So, for Grant –- a former British high jumper of note and now a coach, mentor and “motivational speaker” – to invite Minichiello on his YouTube show was, to say the least, strange. Kelly Sotherton, another successful former British heptathlete, went a little stronger: “Disgraceful.”

As hard a watch as it was, not least the parts where Minichiello portrayed himself as the victim in all of this, and received a sympathetic ear from Grant, it was revealing too. And gave an even greater understanding of why it must be so hard for sports people to come forward with the kind of allegations that were made against him.

Take this exchange. (And you have to remind yourself that it’s not just a chat between two random blokes on the internet, it’s between one of the leading coaches in British athletics over the last three decades, and one of Britain’s top athletes during his day who was a captain of the British team, a board director for the London 2012 Olympic bid team and who is now a coach).

Minichiello: “Athletes will use you, they will accuse you, and they’ll abuse you. They want success, they want your knowledge, they want you to make them better ... and then eventually, they’ll just abuse you because that is human nature.”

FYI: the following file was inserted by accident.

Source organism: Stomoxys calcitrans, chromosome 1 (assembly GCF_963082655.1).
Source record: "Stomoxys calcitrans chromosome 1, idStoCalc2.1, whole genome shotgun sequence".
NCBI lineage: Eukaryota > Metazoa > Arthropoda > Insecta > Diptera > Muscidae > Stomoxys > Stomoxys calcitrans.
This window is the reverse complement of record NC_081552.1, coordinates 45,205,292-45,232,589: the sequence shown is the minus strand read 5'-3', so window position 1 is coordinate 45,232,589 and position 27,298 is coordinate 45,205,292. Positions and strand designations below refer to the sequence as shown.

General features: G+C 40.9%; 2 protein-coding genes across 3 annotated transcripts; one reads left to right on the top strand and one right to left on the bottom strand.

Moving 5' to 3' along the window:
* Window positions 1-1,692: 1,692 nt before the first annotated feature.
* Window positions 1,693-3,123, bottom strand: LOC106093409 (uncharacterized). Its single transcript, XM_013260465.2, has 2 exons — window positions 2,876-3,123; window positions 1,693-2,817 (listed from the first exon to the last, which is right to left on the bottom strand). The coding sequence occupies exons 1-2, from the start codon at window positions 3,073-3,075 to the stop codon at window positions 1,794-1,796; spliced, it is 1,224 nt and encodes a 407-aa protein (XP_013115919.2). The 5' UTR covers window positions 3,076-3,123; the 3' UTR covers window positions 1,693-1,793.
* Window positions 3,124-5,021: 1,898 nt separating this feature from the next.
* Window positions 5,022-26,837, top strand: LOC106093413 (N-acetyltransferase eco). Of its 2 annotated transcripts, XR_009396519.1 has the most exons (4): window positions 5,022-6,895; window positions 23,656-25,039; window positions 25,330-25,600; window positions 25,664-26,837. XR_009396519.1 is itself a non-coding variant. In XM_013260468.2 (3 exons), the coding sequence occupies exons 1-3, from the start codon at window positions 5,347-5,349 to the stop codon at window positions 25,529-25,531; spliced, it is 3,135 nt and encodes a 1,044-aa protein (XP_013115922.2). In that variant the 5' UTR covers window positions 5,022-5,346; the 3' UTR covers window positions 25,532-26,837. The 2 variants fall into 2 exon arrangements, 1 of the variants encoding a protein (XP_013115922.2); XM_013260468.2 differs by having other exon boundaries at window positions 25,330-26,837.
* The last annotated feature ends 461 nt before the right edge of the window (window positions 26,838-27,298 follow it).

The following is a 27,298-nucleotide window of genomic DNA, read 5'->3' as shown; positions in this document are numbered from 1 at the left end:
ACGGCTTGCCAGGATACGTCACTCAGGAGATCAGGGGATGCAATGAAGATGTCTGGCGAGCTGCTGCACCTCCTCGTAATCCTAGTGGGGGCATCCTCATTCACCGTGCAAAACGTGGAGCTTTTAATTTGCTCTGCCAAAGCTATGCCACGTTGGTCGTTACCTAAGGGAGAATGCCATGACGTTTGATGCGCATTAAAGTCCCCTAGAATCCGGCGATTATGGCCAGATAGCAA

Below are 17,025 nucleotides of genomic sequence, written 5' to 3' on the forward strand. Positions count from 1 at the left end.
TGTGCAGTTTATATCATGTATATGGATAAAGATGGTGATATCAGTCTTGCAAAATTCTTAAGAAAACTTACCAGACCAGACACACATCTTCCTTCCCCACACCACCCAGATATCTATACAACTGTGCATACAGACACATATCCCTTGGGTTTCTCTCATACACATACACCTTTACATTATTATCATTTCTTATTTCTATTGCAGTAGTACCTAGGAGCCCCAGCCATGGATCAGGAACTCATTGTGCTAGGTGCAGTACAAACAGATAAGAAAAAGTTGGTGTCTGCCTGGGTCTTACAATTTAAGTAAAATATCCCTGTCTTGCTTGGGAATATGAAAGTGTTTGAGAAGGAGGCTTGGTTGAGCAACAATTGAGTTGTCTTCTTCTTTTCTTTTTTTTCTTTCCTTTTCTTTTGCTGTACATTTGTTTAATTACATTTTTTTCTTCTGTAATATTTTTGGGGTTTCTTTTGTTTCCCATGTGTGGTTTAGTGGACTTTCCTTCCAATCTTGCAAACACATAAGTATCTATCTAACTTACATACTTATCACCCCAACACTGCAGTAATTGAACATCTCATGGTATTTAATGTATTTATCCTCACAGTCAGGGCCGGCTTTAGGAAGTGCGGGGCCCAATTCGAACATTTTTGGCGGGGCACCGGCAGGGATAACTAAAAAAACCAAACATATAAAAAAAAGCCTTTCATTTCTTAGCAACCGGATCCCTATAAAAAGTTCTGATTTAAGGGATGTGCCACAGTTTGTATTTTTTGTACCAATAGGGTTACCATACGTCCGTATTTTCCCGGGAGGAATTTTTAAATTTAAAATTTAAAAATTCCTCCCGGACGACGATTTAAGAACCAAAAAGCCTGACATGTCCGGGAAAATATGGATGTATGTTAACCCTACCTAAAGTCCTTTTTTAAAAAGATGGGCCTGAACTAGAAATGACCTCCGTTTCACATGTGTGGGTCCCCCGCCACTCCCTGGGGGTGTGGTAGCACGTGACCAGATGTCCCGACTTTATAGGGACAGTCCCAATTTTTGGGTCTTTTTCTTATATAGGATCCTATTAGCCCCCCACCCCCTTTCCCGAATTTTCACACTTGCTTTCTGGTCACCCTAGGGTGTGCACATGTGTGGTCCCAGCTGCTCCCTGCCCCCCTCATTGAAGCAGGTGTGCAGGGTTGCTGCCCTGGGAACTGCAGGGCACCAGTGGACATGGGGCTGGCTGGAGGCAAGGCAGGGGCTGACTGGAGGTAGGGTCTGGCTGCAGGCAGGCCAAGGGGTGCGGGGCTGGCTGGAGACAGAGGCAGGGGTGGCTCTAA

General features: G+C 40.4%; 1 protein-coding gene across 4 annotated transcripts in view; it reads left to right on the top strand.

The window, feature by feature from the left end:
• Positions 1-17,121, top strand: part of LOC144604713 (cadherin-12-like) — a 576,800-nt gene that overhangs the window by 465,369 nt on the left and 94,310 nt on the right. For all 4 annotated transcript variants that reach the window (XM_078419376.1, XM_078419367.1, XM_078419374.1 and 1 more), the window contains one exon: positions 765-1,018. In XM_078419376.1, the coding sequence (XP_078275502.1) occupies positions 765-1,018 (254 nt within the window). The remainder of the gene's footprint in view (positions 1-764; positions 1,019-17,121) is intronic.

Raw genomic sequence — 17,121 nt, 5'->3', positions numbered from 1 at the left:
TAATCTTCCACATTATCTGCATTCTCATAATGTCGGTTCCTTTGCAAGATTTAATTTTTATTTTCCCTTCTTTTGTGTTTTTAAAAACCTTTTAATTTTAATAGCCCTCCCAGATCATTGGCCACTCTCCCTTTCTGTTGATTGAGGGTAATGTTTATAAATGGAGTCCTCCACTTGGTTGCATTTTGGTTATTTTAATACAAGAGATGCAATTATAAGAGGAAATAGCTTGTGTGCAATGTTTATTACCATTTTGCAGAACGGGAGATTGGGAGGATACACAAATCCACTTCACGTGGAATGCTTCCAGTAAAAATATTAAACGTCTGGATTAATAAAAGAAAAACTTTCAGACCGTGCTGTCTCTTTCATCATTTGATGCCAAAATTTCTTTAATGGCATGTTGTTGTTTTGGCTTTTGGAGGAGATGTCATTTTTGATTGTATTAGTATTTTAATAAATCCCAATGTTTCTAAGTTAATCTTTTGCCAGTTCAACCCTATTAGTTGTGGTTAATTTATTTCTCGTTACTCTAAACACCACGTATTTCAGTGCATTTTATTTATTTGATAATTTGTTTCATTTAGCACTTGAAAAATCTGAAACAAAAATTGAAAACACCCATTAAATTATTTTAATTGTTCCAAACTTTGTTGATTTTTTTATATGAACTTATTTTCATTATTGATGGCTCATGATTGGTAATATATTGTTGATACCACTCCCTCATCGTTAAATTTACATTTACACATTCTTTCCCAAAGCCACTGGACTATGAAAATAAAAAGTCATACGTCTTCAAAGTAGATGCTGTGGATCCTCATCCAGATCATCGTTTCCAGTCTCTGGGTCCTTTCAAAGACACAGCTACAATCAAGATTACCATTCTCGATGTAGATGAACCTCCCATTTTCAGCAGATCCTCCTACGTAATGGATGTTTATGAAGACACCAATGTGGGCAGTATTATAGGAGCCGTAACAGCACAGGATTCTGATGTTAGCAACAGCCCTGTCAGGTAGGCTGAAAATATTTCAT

Grant: “Yeah, definitely... do you think there’s a jealousy because of how you are and the way you coach?”

Minichiello: “Athletics is like life, there are elements of jealousy….”.

Grant: “Jealousy, jealousy, jealousy!”

Jealousy, jealousy, jealousy.

And then this.

Grant: “Is there anything you could have done differently to protect yourself …. because, you know, some people might be tactile or whatever. You must look back and say, ‘hey, this has happened me, but why?’”

Tactile or whatever.

Minichiello didn’t think so because, he said, “society has changed massively …. with Twitter and things like that”.

“It is a very, very different world out there – certainly in the last five years it has changed phenomenally. A lot of the accusations about me are nothing to do with the modern era, they’re historical stuff. The difficulty we will find in life is that I’m going to judge you by today’s standards … it’s impossible to defend yourself because the standards [now] are so vastly different.”